Sussex Spaniel Health Dogs get sick and injured just like humans.
Owners have to be prepared to care for their dogs should anything happen, as well as be capable of providing the proper health care for them. This goes beyond the regular vet visit, as owners have to be adamantly checking and providing precautionary measures to prevent injury or illness in the first place.
Sussex Spaniel Health Concerns
The Sussex Spaniel is an overall fairly healthy breed considering the breed developed from a tiny gene pool.
The Sussex, as with all dog breeds, has some genetic health conditions that they are more prone to than others.
The most serious and potentially life threatening is PDH canine pyruvate dehydrogenase and cardiac problems. Heart problems include pulmonic stenosis, patent ductus arteriosus (PDA), and tetralogy of Fallot.
It is Important to take these possible health issues into consideration before getting this breed and choose a breeder who tests, whenever possible their breeding dogs and does not breed dogs with known problems.
Canine Pyruvate Dehydrogenase
Canine Pyruvate Dehydrogenase is characterized by intolerance to exercise and possible collapse after exercising. Limiting exercise to strolls on a leash and some dietary restrictions may help.
Most affected dogs have a shortened life expectancy due to heart and lung complications. There is a DNA now available for breeders to use and the Sussex Spaniel Parent Club is working hard to eliminate this disease in their dogs.
Tetralogy of Fallot
Tetralogy of Fallot –a group of four heart defects that are present at birth and includes pulmonic stenosis, right ventricular outflow stenosis, ventricular septal defect, and an overriding of the aorta which means that the aorta overlaps the wall between the 2 ventricles of the heart.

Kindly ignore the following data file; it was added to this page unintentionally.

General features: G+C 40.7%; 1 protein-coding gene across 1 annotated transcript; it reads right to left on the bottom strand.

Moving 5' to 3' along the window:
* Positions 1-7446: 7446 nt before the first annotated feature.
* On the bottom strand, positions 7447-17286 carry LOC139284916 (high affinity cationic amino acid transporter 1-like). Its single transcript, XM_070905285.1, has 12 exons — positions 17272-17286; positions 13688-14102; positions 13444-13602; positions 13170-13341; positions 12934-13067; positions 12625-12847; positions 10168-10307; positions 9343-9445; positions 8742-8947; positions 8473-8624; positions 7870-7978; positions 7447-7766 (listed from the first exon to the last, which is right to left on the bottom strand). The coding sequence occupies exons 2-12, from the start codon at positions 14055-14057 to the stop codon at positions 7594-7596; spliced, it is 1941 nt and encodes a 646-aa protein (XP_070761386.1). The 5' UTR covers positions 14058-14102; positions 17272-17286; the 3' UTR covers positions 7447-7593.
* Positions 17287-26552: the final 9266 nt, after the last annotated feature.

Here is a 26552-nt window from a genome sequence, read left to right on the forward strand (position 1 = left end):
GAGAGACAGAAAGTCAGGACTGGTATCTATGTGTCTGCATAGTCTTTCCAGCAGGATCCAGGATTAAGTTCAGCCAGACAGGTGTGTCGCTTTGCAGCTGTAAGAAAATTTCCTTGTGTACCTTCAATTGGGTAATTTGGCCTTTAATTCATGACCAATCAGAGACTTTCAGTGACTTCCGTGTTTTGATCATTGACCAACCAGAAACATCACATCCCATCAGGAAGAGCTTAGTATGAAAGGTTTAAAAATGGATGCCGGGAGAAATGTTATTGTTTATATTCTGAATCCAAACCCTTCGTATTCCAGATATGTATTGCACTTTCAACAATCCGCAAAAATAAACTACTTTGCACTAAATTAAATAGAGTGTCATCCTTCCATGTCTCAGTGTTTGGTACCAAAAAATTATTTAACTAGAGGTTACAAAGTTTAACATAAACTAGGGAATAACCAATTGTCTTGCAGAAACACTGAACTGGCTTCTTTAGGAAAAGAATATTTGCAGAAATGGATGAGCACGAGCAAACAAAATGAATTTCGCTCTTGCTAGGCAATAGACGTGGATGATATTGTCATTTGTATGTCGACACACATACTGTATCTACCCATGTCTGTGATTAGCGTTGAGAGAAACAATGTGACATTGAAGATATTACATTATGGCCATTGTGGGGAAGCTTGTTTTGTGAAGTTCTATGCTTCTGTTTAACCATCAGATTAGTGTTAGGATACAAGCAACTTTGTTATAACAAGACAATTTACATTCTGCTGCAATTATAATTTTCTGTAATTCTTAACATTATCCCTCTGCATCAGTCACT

A very complicated but extremely rare problem that is evident in young dogs under 6 months.
Some of the symptoms include exercise intolerance, shortness of breath, and blue mucous membranes.
Veterinarians can detect a heart murmur. Most puppies do not live long with this problem.
Hip Dysplasia (4.2%)
Hip dysplasia is a genetic disease that causes mild to severe changes to the hip joint.
The ball portion of the femur does not properly align with the socket part of the hip so the normal smooth movement of the hip joint is impaired causing pain, inflammation and arthritis.
This is a very common problem in large dogs and in many smaller dogs as well. While there is an estimated 42% frequency in the Sussex Spaniel, serious complications tend to be rare.
Pulmonary Stenosis or right ventricular outflow tract obstruction is a common heart problem in some breeds of dogs and is present at birth.
The Pulmonary valve in the heart is unusually narrow and results in congestive heart failure from a very young age and then sudden death.
Very mild cases do not show symptoms for years. In severe cases, symptoms include weakness, exercise intolerance, fainting, pale mucus membranes and a cough.
Patent Ductus Arteriosis
Patent Ductus Arteriosis an inherited disorder of the heart where the ductus arteriosis fails to close. The ductus arteriosus is a fetal blood vessel that connects the aorta to the pulmonary artery.
After the puppy is born, this blood vessel closes but if it remains open or patent, fetal blood flow puts extra volumes of blood into the lungs causing problems for the heart.
It is first detected as a heart murmur and without surgery, to correct the problem, death occurs due to congestive heart failure.
Hypothyroidism is a common disease that occurs in many different breeds and is the result of a low production of thyroid hormones.
When not enough thyroid hormones are produced, dogs tend to gain weight, suffer from hair loss and skin problems.
A simple blood test can confirm the problem and daily medication can be given to eliminating much of the problem.
While this is considered a Sussex Spaniel Health Concern, it could easily be listed as a problem in virtually every dog breed.
Other Sussex Spaniel Health Problems Worth Noting
- Prostate disease
- Dental Issues
- Whelping Problems leading to C-sections
It’s always important to find a reputable breeder when purchasing any purebred dog. It is less of an effort with this breed, however, as they are relatively rare.
A good breeder will know the breed in and out, as well as be capable of answering most questions about them.